Interview: Oleg Daroussenkov, Communist Party Central Committee
"We sent light weapons, helicopters, armored cars and other military equipment. There wasn't a large Soviet military presence but they did have Cuban advisers."
Narration: Throughout Central America protest mounted against right-wing military rule. In El Salvador the Catholic Church had become a haven for the oppressed.
On the concrete steps of the cathedral in San Salvador the military decreed that demonstrators for human rights should be discouraged -- nothing very new for El Salvador.
In a massacre in 1932, the military had killed up to 40,000 people. In 1979, the cameras were on hand to record the color of the blood.
Archbishop Oscar Romero was the cautious leader of Salvadoran Catholics. When he spoke out, the reaction from the right was immediate.
Interview: Sister Maria Figeroa, Archbishop Romero's secretary
"During the last months, the letterbox at the seminary where he had his office was full of anonymous letters practically every day, with death squad emblems on them. There was one death squad called The White Hand. There were many letters written on black paper with a white hand saying: 'We're going to kill you. We're going to tear you apart'."
Archival Footage: Archbishop Oscar Romero
"We must show that El Salvador has no need for confrontation. The only solution is to convert yourselves to the Lord."
Narration: In March 1980, as he was saying Mass in a private chapel, the archbishop was murdered by a single assassin's bullet.
At his funeral, the military struck again.
Interview: Sister Maria Figeroa, Archbishop Romero's secretary
"I only remember a bomb exploding, and then many shots being fired, and people running in all directions. It was a disaster: people running, knocking each other down, being hit by bullets. Many, many people were killed."
Interview: Ana Guadalupe Martinez, guerrilla leader, El Salvador
"The fact that they had murdered the archbishop of San Salvador, who was the highest church representative, and that they had no qualms about killing him, made us all feel practically defenseless. We said, 'Either we take the struggle into the open to the mountains, or they will kill us all here in the city.'"
Narration: On December 3, 1980, three U.S. nuns and a woman lay-worker started the long drive into town from San Salvador's international airport. On the way they were raped and killed. Their corpses were discovered in a shallow grave.
The killings, by El Salvador's National Guard, prompted President Carter to withdraw aid to the Salvadoran military. But within six weeks Carter had resumed funding an army whose atrocities continued.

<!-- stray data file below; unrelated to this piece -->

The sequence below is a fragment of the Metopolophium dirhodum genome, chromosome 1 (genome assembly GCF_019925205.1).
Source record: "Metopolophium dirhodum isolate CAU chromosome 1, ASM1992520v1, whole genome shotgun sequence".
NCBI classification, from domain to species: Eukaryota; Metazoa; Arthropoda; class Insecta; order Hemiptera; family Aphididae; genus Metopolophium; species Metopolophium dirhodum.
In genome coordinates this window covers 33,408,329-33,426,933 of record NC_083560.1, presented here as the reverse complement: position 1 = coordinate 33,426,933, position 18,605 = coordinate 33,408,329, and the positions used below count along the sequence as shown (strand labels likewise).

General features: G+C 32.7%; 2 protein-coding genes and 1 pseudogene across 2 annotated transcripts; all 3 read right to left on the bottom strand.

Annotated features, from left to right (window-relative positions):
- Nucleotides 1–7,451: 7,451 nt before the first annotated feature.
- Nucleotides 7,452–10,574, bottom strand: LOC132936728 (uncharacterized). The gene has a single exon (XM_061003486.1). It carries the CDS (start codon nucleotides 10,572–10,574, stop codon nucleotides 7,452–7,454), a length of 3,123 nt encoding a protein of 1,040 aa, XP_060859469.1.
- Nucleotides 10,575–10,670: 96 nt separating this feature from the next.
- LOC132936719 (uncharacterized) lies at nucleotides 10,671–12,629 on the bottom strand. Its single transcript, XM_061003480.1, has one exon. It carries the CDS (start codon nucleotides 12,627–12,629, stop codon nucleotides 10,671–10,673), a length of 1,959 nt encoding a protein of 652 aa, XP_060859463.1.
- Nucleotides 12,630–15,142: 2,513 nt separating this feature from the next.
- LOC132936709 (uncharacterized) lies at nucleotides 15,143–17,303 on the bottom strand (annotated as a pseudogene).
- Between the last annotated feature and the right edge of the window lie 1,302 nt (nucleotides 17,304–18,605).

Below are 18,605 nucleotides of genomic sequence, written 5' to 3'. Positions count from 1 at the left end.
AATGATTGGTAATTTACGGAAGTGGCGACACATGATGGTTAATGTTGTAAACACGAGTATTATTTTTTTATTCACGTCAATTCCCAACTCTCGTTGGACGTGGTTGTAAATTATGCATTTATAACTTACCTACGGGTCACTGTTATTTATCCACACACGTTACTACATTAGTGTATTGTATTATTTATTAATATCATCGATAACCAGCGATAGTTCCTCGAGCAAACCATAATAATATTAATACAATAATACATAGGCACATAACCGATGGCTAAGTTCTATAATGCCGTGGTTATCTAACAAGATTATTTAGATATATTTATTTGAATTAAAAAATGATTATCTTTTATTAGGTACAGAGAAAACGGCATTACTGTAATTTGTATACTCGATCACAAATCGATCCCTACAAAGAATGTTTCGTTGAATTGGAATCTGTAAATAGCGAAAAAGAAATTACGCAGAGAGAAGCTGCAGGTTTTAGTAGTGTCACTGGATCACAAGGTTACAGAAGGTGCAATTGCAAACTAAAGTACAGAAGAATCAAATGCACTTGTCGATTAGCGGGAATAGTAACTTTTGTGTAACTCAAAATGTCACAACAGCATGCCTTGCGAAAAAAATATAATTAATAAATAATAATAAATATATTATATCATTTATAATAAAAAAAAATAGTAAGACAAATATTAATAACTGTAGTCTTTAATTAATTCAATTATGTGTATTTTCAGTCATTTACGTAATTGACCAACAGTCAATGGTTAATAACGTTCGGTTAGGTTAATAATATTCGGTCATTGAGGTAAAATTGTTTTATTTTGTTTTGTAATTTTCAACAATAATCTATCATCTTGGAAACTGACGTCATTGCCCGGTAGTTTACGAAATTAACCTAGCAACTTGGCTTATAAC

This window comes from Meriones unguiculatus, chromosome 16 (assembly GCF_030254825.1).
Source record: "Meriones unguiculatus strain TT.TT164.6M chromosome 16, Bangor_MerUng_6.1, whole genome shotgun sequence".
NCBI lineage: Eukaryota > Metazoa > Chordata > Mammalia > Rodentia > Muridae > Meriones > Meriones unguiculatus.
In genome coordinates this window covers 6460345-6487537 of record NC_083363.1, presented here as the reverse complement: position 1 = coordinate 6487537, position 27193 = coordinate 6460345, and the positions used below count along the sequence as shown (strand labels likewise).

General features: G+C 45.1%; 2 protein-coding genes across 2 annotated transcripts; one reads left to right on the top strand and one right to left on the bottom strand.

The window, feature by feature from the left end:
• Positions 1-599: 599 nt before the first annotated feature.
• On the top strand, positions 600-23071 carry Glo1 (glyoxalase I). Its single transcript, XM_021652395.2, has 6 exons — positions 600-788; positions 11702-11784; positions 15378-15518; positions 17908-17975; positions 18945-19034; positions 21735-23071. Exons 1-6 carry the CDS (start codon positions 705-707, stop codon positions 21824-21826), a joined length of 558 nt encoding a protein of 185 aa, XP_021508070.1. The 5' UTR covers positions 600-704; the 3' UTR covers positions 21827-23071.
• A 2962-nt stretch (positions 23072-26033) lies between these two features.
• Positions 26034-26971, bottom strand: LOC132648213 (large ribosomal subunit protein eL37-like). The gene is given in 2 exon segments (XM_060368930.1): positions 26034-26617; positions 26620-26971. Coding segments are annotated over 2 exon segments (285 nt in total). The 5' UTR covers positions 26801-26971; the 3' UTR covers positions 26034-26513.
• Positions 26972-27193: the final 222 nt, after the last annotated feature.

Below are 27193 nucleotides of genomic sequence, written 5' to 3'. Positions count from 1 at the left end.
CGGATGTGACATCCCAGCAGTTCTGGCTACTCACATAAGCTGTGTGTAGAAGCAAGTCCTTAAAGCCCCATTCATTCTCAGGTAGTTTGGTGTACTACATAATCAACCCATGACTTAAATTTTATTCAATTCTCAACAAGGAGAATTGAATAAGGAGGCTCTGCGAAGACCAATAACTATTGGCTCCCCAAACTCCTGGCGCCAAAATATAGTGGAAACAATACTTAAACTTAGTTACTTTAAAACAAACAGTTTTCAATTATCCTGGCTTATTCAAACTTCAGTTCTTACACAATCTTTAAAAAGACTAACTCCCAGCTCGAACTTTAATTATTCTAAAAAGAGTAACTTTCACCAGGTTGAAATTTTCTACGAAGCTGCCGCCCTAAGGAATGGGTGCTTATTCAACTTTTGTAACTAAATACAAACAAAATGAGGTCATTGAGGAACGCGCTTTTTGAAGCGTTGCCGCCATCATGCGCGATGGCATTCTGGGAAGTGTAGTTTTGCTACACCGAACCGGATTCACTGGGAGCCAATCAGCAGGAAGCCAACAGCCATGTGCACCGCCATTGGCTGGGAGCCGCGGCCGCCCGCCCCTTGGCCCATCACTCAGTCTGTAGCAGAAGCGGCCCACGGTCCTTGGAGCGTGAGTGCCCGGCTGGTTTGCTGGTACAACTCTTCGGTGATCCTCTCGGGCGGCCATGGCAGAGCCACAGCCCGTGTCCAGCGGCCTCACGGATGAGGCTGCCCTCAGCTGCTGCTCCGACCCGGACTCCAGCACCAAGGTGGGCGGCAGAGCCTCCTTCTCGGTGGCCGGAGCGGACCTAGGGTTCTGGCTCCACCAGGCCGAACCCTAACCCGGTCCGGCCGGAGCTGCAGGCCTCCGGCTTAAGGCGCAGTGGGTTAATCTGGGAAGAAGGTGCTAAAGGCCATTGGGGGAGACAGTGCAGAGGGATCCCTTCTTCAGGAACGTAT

Interview: Ana Guadalupe Martinez, Guerilla leader, El Salvador
"Everything consisted of beatings, electric shocks and rape, and in keeping me naked. As soon as I was taken to the headquarters I was undressed. My hands and legs were handcuffed. I was blindfolded so that I could not see the faces of my interrogators."
Narration: In town, those suspected of being sympathetic to the guerrillas were easy prey for government forces. At night, bodies were dumped on waste ground or left on city streets.
Like the Sandinistas in neighboring Nicaragua, the Salvadoran guerrillas wouldn't give up. The war damage was immense.
In the United States, the new Reagan administration blamed Cuba and Moscow.
Archival Footage: U.S. Secretary of State, March 22, 1981
Gen. Alexander Haig: "What we're watching is a four-phased operation. Phase one has been completed -- the seizure of Nicaragua. Next is El Salvador, to be followed by Honduras and Guatemala -- it's clear and explicit."
Other: "There is a Caribbean domino theory that's unfolding?"
Gen. Haig: "Of course. I wouldn't call it necessarily a domino theory. I would call it a priority target list -- a hit list if you will -- for the ultimate takeover of Central America."
Interview: President Fidel Castro, Cuba
"Look, if a Soviet-Cuban master plan actually existed we would have won the Cold War. (Laughs) If there had been a master plan. But unfortunately there was no such plan, quite the opposite. Cuba's actions conflicted with Soviet interests at that time."
Narration: In El Salvador, U.S. military advisers were hard at work bolstering the army against the guerrillas.
The Atlacatl Brigade was the crack unit. In 1981 it went on a search and destroy mission in the guerrilla-controlled Morazan Province.
At about 5 o'clock in the morning of December 11, it would go into action near the village of El Mozote.
Hundreds of civilians were slaughtered. The U.S. State Department said it could find no evidence of a massacre.
Interview: Rufina Amaya, El Mozote resident
"I saw the women clinging to each other, crying and screaming at them not to kill her. I fought for my children. I didn't want to let them go. I said I would die with them but they wrenched them from my arms. We heard them killing the children -- they killed them at night -- you could hear the screams for their mamas and papas."
Narration: As the Reagan administration moved to shore up the right in El Salvador and bring down the left in Nicaragua, neighboring Honduras became a base for all sorts of U.S. activity.
Honduras was the main place where a force was being trained to overthrow the government of Nicaragua. That force was the Contras.
Interview: Duane Clarridge, CIA chief, Latin America